• The Magnitsky Affair

    The Magnitsky project uncovered how nearly a billion dollars that disappeared from the Russian treasury ended up in offshore accounts, paper companies and apartments in New York City to the benefit of two privileged Russians and their associates. The Russian government had maintain that tracing the lost money was impossible because important records had been lost in what they described as an accident. They never tried, but OCCRP reporters painstakingly combed through hard-to-obtain bank records, land records and other documents to trace the money as it was hidden, transferred and laundered. The project has sparked investigations in a handful of countries, won numerous journalism accolades and has kept alive the memory of Segei Magnitsky, the Russian lawyer turned whistleblower who paid with his life for trying to expose the corrupt theft of tax money in Moscow.
  • Digging Up Millions for Tiny Airstrip

    “The federal government intends to spend $11 million to build an airstrip in a rural area”. In the rural area, the demand for an airstrip is slim to none and pressures a local airport to shut down, which is barely used and supported by tax money. So building a new airstrip is unneeded and a waste of tax money. Additionally, this article is an example of “a runaway federal program fueled by fees and surcharge paid by airline passengers”.
  • Tobacco Underground: The Booming Global Trade in Smuggled Cigarettes

    "Tobacco Underground" is groundbreaking series on the global trade in smuggled cigarettes, produced by a team of 14 journalists based in 10 countries. The illicit trafficking of tobacco is a multibillion-dollar business today, fueling organized crime and corruption, robbing governments of needed tax money, and spurring addiction to a deadly product. So profitable is the trade that tobacco is the world's most widely smuggled legal substance. In an interactive, multimedia Web site, ICIJ published a series of nine stories, integrated with undercover footage; audio and video interviews with experts, smugglers and undercover agents; maps and charts; and extensive links to resources ranging from tobacco control groups to repositories of tobacco industry documents.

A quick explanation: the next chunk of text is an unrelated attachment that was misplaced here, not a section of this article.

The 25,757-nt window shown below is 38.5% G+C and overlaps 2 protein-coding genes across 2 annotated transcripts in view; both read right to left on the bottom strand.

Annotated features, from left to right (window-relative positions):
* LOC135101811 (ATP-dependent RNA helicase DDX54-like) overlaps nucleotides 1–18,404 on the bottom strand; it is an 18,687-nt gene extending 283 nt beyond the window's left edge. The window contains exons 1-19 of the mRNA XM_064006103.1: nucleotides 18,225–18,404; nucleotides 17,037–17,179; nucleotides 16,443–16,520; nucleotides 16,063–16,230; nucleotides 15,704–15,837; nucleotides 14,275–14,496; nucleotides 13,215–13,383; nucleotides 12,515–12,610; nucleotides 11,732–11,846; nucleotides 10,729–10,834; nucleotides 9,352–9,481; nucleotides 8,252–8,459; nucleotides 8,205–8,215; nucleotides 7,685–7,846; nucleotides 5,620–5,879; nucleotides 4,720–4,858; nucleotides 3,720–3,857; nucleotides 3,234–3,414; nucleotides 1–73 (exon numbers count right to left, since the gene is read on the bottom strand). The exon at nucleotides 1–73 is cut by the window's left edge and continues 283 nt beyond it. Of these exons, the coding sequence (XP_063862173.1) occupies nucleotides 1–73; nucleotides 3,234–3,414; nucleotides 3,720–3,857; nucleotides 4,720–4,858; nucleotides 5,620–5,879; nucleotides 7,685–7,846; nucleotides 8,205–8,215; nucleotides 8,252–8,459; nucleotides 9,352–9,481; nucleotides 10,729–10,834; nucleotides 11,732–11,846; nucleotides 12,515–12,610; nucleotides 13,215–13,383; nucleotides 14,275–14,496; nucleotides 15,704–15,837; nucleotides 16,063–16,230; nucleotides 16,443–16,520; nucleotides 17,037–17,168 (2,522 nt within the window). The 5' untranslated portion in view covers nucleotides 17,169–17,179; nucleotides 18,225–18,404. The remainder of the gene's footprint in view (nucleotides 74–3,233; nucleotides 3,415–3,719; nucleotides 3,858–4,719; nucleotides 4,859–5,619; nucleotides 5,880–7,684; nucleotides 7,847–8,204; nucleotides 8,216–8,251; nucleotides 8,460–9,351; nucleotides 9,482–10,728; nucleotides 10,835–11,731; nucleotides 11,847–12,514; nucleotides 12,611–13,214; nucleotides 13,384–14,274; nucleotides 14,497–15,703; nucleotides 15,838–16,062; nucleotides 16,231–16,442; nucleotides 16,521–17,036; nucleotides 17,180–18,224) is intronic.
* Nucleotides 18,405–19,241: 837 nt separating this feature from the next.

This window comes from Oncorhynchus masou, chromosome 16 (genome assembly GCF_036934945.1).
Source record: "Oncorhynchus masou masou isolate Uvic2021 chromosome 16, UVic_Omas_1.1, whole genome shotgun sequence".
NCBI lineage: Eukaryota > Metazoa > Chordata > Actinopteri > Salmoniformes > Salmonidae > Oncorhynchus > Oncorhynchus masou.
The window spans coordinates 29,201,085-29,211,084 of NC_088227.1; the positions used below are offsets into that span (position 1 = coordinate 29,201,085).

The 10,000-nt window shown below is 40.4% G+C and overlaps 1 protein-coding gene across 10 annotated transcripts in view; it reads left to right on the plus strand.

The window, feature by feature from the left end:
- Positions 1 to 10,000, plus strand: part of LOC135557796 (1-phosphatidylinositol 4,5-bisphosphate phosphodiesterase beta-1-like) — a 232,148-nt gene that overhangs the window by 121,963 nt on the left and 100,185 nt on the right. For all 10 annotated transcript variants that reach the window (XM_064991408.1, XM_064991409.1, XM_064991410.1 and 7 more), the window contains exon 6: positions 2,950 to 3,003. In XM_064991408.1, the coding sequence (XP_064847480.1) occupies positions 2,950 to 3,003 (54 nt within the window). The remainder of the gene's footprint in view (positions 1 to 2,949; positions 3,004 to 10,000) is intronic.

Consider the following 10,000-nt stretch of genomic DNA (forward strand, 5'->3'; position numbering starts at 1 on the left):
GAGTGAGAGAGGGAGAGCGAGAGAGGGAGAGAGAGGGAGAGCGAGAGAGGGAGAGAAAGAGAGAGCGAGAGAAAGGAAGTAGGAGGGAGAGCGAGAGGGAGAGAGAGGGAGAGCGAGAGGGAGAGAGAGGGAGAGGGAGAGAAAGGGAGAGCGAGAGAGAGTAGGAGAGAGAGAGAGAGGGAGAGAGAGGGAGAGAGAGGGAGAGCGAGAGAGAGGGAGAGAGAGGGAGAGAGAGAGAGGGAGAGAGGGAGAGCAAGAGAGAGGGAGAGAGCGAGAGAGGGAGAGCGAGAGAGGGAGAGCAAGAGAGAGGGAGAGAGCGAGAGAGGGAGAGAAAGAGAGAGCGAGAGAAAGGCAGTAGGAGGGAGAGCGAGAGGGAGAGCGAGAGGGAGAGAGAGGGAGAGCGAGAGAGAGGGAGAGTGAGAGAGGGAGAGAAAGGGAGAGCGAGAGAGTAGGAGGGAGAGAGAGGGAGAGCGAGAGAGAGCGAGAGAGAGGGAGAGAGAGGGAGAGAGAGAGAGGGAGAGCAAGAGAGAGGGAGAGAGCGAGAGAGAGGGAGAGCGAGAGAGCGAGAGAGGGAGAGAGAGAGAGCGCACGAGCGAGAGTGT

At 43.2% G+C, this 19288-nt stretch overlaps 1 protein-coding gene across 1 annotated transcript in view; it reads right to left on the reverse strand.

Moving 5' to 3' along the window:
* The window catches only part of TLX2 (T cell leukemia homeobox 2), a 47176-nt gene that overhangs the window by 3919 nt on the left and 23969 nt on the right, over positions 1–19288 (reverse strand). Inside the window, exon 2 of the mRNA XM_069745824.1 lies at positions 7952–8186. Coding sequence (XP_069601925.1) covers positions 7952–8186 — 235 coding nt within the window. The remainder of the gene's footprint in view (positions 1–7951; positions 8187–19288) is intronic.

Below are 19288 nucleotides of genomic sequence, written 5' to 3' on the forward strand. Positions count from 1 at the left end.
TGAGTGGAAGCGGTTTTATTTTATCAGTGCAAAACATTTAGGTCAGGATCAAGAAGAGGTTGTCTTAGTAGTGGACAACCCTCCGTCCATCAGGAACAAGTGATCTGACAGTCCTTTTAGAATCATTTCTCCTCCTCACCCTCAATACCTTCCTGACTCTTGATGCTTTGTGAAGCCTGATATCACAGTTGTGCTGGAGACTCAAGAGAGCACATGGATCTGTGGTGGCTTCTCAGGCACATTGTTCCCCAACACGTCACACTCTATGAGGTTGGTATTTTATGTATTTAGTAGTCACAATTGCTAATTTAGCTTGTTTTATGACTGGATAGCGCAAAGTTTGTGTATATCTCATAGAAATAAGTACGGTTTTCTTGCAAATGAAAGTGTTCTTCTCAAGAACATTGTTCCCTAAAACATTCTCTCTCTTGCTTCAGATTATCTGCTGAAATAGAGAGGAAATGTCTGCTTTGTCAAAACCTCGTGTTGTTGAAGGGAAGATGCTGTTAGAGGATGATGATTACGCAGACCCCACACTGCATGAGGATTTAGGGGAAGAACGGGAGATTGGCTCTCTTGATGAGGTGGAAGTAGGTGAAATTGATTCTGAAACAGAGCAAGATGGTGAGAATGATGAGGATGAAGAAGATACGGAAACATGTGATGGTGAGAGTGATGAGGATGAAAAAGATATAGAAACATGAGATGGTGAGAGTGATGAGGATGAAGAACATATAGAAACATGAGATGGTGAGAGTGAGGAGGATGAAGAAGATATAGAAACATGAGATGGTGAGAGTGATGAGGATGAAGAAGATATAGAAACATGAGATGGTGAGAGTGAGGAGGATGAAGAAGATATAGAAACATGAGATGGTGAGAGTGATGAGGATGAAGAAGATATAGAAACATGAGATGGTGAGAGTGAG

• The Great Empire Zone Giveaway

    "One of New York's top business-incentive programs wasted millions of dollars a year in tax money. New York tried to keep secret the waste in the $600-million-a-year Empire Zone."
  • A Question of Oversight

    Public agency First 5 Kern contracted with the Applied Research Center at California State University, Bakersfield to evaluate First 5's effectiveness in the community. During the research, money from First 5, which is a company that "doles out money from a state tobacco tax" to recipients like schools, was used to pay for items including trips and cars. Some of these gifts went to the researchers, who concluded that "First 5 Kern is making a substantive and significant difference" in people's lives.